KSA: cultural changes need for affordable housing

Jeddah Infrastructure: changes are need to deliver affordable housing

Talal Samarkandi, CEO, Architectural Lines Consulting Office, spoke at the conference.
Talal Samarkandi, CEO, Architectural Lines Consulting Office, spoke at the conference.

Changes are needed in the Saudi Arabian construction market if sufficient volumes of affordable housing are to be built, including new building materials and greater co-ordination between public bodies, participants heard at CW's Jeddah Infrastructure 2013 conference.

The March 20 conference, held in the Park Hyatt in Jeddah, was moderated by Wael Allan, the Middle East regional managing director for Hyder Consulting.

Estimates vary of the total amount of housing required in the Kingdom, particularly at lower price points. Hani A. Kayal, founder and managing partner of KB Holding, told the conference that with the need to bring housing to market with a SAR500,000 ($133,300) price tag, meeting this would require cultural changes, with a shift away from solid concrete houses, which are more expensive to build.

John G. Spitz, senior vice president in Saudi Arabia of Hill International, said that affordable housing in the Kingdom could receive a boost if new materials were introduced, such as using cold-formed steel and lightweight pre-cast systems for cavity walls.

"If they can be acceptable through the municipalities, it will open up the market that's really needed for affordable housing."

Also discussed at the conference were the possible advantages of Saudi Arabia copying Qatar's establishment of a central planning office (CPO), in order to bring about greater coordination between municipal authorities and other bodies.

Steven W. Miller, senior VP of business development at Shapoorji Pallonji, said that residential developments in the Kingdom that include affordable housing must be made more attractive to international contractors. Miller estimated that across the Kingdom there may be demand for as many as 4 million housing units.

With Shapoorj Pallonji involved in 14 different markets, including in Middle East, Africa, Asia and India, Miller said that Saudi Arabia sits at the top of the list for demand for housing, along with Egypt.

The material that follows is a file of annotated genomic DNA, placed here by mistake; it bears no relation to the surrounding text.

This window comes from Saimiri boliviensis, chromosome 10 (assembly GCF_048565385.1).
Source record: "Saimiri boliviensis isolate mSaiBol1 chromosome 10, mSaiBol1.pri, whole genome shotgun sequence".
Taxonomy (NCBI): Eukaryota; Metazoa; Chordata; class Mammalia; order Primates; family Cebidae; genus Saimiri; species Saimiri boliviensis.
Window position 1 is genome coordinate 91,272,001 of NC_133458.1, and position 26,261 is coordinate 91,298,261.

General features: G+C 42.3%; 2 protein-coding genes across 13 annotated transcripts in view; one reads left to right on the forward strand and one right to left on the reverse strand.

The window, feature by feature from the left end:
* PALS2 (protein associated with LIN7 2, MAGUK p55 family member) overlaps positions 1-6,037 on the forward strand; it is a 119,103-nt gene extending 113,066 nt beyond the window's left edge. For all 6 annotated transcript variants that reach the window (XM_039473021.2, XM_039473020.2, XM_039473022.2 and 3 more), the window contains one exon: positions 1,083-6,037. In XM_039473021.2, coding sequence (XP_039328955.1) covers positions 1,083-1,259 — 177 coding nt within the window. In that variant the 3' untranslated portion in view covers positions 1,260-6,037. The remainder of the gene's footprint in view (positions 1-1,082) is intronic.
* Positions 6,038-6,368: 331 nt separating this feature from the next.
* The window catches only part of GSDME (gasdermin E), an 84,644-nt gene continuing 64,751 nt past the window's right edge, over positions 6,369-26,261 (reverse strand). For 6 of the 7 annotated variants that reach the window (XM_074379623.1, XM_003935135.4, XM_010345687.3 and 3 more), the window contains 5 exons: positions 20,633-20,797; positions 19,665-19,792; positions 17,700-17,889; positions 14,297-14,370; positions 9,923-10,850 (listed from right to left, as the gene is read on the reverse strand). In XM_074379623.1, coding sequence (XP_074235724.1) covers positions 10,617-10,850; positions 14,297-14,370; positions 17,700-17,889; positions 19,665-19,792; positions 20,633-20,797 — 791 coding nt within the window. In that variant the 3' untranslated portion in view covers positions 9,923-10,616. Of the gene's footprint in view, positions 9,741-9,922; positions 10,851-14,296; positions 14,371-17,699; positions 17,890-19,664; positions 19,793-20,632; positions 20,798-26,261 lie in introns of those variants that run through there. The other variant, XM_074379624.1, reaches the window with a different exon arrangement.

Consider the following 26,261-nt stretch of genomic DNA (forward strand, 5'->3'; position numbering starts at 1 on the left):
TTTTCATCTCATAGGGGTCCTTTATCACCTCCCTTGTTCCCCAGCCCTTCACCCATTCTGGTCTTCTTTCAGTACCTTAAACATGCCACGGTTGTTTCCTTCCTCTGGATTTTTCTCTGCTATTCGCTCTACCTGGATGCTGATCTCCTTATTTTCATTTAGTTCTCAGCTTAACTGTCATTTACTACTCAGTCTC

Speaking with ConstructionWeek on the sidelines of the conference, Dr Anas Saleh Serafi, director general of Abnia Consulting Engineers, praised Wahat Makkah as a successful model for sustainable housing projects in the Kingdom.

The development, inside the holy city of Makkah, consists of 5,000 new housing units - of which 30% are designated as affordable, with a fixed price.

The affordable units are allocated through a lottery, due to the high demand. The other 70% of the units are to be priced by the developer, who was allocated free land to carry out the project, said Serafi. The total price of the Wahat Makkah development was priced at SAR 1.5bn (S400m), awarded to Al-Khayalah Al-Arabia Group, and includes schools, malls and hospitals, according to a report in Arab News.

Also at the conference, Roger Nickells, regional managing director of Buro Happold, presented on station designs for the Makkah-Medina high speed rail project. The process included extensive modelling of air flow for cooling, as well as passenger movement.

Nickells' presentation also generated spirited discussion about the appropriateness of the high speed rail link's facilities for pilgrims during the Hajj and Umrah.

Dr Abulgader Othman Amir, vice mayor for strategic planning & chief planner, Jeddah Municipality, spoke about the modelling systems used by the municipality to regenerate slum areas in Jeddah, based on principles of access.

The conference also heard from Saudi Binladin Group's Dr Fuad A. Rihani, on the topic of SBG's centre for advanced project support (CAPS), and Alessandro Borgogna, vice president, Booz & Co, on research the company has carried out on the challenges of delivering mega projects. 

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